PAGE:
Acute acidification or amiloride treatment suppresses the ability of Hsp70 to inhibit heat-induced apoptosis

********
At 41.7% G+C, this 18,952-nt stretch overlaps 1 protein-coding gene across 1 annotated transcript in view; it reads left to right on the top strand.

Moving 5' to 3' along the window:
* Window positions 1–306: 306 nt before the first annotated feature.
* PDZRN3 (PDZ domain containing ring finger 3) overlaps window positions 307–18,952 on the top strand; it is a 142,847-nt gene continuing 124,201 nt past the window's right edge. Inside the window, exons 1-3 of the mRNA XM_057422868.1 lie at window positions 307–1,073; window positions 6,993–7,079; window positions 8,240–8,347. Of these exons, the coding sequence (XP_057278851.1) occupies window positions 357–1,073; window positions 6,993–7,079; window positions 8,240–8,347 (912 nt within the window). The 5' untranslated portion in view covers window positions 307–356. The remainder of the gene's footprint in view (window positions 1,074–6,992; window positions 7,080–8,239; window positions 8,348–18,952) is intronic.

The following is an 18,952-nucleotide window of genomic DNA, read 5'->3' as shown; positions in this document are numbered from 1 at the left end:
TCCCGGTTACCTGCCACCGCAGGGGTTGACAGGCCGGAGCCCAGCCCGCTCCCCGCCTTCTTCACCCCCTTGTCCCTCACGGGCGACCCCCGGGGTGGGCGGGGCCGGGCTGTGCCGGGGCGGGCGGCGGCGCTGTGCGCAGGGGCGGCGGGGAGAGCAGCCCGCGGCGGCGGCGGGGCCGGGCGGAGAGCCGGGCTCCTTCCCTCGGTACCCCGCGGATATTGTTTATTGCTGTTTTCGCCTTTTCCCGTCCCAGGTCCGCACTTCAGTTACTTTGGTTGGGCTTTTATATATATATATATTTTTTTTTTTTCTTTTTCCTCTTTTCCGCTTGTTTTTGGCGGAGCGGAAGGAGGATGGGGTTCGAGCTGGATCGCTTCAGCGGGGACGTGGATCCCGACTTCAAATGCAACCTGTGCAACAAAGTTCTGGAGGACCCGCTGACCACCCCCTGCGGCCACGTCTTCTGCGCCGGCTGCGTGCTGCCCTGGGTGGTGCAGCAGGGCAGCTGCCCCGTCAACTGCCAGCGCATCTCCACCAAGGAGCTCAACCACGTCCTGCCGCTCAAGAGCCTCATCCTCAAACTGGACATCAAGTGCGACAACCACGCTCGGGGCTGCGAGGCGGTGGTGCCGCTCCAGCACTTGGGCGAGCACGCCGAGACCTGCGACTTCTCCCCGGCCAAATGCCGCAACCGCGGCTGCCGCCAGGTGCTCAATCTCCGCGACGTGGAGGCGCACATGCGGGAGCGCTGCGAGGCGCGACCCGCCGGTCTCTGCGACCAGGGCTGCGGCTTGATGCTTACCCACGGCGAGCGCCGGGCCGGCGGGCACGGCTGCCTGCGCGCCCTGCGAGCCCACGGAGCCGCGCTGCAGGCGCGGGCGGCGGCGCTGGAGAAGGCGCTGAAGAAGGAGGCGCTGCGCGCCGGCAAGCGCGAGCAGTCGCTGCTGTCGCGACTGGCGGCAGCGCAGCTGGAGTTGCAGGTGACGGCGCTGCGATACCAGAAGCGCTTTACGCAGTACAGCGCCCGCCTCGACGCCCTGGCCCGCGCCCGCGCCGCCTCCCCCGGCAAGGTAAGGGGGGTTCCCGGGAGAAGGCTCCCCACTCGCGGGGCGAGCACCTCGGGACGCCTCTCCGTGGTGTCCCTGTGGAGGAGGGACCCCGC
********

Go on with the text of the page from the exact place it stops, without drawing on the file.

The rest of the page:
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Inhibition of stress-induced apoptosis by the molecular chaperone protein Hsp70 is a contributing factor in tumorigenesis and suppression of this ability could increase the effectiveness of anti-tumor therapy. Tumor cells exist in an acidic environment and acute acidification can sensitize tumor cells to heat-induced cell death. However, the ability of Hsp70 to prevent apoptosis under these conditions has not been examined. The effect of acute acidification on heat-induced apoptosis was examined in a human T-cell line with tetracycline-regulated Hsp70 expression. Apoptosis was inhibited in cells exposed to hyperthermia in acidic media when examined 6 h after the heat stress, but resumed if cells were returned to physiological pH during this recovery period. Long-term proliferation assays showed that acute acidification sensitized cells to heat-induced apoptosis. Hsp70 expressing cells were also sensitized and this was correlated with a reduced ability to suppress the activation of JNK (c-jun N-terminal kinase), Bax and caspase-3. Further sensitization could be achieved with the NHE1 (Na+/H+ exchanger) inhibitor HMA (5-(N, N-hexamethylene) amiloride), which potentiated JNK activation in heat-shocked cells. These results demonstrate that the ability of Hsp70 to suppress apoptosis is compromised when cells are exposed to hyperthermia in an acidic environment, which is correlated with an impaired ability to inhibit JNK activation.